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The Song that Never Ends

August 5, 2011

From a tender age, I had an implicit understanding of the finer nuances of psychological torture.

God, I could be annoying.  But not annoying in a willy-nilly, almost forgivable unconsciously grating fashion.  No, I was very methodical in my methods.  I was exacting in my results.  And I often used my full arsenal to punish my parents for perceived slights I suffered.

I am amazed, in retrospect, that I was allowed to survive until adulthood.

Exhibit A:  I don’t even remember what made me so enraged.  But there I was, absolutely furious, purple-faced with righteous fury, all directed at my father.  And I was old enough to know better- I was definitely in middle school.  But still, there I was, in a screaming match with my poor dad.  My brothers had already fled for the proverbial hills- the basement.  I was just getting up a good amount of steam when my dad did the unthinkable: instead of continuing to engage me, he went to bed.

I followed him to his bedroom door, and was shocked when he turned the lock and refused to come out.  He was ignoring me.  It was the single worst and best thing he could have done to me.  It was insulting.  It was degrading.  (It kinda made me feel lonely- wasn’t he my dad and required to love me even when I was being horrid?)

It drove me bonkers.  I threw my entire weight against the door.  The wood bent under my assault, but didn’t splinter or break.  I tried karate kicking the doorknob.  No effect.  I tried picking the lock with a nail and needle I found in my bedroom.  Useless.  And I screamed throughout, my voice going hoarse and sounding like a smoker’s.

Finally, I admitted that I wasn’t getting into that room.  But I wasn’t defeated yet!  I decided to switch tactics.  If I couldn’t physically knock down the door, maybe there was a way I could make my dad voluntarily emerge from his lair.  I figured that my best bet was to be so annoying that he had to come out to shut me up.  I stopped my scream.

And started to sing, “This is the Song that Never Ends.”

This is Lamb Chop.

For those of you who never were children, this is the song that Lamb Chop and friends sang at the end of every episode of “Lamb Chop’s Play-Along.”   It has only one verse, and is triumphantly repeated over and over again by hand puppets.  You don’t get more annoying than that.  (Please tell me you don’t get more annoying than that!)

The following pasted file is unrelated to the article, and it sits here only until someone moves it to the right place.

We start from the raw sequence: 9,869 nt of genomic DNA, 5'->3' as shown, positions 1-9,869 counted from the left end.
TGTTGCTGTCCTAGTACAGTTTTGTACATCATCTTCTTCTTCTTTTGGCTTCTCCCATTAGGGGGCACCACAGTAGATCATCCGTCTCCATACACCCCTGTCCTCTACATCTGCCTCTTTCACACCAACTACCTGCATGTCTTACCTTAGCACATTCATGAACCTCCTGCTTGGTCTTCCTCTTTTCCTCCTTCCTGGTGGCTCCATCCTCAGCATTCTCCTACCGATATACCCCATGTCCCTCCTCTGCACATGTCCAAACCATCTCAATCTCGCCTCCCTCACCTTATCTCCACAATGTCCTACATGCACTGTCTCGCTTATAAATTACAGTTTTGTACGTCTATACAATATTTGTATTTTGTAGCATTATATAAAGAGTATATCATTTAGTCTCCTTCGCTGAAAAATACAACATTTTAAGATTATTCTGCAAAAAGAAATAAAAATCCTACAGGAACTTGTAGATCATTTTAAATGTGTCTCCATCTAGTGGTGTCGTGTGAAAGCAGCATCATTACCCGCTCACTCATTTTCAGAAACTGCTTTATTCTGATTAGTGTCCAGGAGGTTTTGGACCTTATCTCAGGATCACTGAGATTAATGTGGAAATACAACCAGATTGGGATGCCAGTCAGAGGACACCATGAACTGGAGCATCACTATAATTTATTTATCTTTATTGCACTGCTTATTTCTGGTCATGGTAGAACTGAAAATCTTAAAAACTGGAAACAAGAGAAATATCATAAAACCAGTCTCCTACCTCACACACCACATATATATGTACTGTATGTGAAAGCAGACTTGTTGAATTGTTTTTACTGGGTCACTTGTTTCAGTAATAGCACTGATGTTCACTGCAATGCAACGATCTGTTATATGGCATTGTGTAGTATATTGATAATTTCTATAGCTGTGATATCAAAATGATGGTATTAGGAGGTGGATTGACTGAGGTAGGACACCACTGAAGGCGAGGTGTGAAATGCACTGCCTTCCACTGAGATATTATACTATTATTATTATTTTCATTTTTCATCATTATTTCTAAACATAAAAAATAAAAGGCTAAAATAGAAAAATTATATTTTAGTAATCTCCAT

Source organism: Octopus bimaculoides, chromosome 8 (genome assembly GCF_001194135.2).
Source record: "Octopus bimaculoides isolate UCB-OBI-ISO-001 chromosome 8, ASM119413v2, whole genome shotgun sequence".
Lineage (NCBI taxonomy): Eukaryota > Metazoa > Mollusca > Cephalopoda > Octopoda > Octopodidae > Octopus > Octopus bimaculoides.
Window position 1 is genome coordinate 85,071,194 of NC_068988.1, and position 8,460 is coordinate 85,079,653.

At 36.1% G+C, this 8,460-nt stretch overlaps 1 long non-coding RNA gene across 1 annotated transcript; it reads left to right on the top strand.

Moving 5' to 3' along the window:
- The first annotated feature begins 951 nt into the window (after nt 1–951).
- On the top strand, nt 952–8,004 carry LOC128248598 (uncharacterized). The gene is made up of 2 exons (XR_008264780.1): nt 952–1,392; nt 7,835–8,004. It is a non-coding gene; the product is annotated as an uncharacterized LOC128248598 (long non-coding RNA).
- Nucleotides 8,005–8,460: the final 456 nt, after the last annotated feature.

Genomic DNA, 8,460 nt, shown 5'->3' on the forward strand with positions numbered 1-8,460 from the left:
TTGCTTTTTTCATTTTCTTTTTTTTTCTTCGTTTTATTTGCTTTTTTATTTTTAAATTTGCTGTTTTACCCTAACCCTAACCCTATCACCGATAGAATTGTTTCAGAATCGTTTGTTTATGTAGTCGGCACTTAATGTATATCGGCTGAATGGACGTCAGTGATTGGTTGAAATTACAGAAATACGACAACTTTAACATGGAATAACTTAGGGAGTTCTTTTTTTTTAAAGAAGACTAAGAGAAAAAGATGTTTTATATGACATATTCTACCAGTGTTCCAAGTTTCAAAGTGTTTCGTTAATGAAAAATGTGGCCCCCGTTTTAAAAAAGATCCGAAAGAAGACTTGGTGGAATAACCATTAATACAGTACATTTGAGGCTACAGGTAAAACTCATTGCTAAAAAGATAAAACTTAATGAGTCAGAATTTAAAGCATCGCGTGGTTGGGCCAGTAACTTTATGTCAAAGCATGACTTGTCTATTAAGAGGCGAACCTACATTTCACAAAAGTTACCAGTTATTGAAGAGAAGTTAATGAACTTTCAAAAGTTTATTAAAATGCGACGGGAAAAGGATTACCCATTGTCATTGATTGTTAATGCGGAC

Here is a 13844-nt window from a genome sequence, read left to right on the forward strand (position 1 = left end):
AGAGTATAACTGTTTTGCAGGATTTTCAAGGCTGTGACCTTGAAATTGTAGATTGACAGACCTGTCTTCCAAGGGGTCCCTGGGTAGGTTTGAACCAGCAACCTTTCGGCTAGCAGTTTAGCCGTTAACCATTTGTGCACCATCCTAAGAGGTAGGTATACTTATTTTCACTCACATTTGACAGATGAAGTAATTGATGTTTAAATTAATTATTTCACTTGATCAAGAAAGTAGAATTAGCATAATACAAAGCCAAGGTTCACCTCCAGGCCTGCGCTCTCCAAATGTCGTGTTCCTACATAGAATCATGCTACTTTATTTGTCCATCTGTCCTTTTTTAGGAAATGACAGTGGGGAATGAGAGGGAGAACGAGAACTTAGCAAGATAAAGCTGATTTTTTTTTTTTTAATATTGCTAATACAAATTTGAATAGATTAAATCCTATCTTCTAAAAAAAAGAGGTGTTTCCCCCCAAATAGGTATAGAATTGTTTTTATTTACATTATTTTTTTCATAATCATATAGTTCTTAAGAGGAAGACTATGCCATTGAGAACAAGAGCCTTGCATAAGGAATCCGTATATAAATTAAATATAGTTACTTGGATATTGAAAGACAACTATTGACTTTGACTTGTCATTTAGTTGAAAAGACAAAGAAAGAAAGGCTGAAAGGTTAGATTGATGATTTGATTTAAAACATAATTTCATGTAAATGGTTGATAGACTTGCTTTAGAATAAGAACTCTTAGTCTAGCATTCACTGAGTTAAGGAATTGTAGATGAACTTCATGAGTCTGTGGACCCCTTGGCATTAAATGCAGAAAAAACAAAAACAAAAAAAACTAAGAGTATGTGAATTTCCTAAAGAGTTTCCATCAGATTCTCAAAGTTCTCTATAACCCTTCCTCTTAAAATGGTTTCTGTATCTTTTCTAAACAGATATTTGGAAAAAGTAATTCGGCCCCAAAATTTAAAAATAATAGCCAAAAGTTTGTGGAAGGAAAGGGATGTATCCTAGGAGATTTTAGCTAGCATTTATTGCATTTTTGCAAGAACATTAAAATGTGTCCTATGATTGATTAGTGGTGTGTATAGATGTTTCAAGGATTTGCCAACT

And I sang it with all the lusty power of an extremely pissed off eleven year old.   I sang that one verse, “This is the song that never ends, it goes on and on my friends…” for over an hour, right outside of my father’s closed bedroom door.  There was no way that he could have not heard me; the walls weren’t that thick.  Occasionally I would rest my voice for a minute and sob instead.  But he didn’t come out.

It was almost 11:00PM at this point; not only was I still pissed, but I was exhausted.  I had been in full blown tantrum mode for hours now, and I was wiped.  But my pride was on the line. ‘The Song that Never Ends’ could not cease to be!   I couldn’t admit that dad had beaten me and go slink off to sleep.  So I dried my eyes and padded into my bedroom, got my alarm clock radio, and put it in front of my father’s door.  I turned the volume knob as far as it could go.  And, just to add insult to injury, I turned the dial to a rap station.  My dad hated rap music.

As satisfied as an ignored eleven-year-old can be, I left rap music blaring down the hall and went to my room.  I was asleep almost as soon as my head hit the pillow.

At some point in the night, my dad must have realized it was safe to come out of his room to turn off the radio.  Because I awoke to the blissful sound of nothing the next morning.  My father and I had both outlasted the song that never ends.

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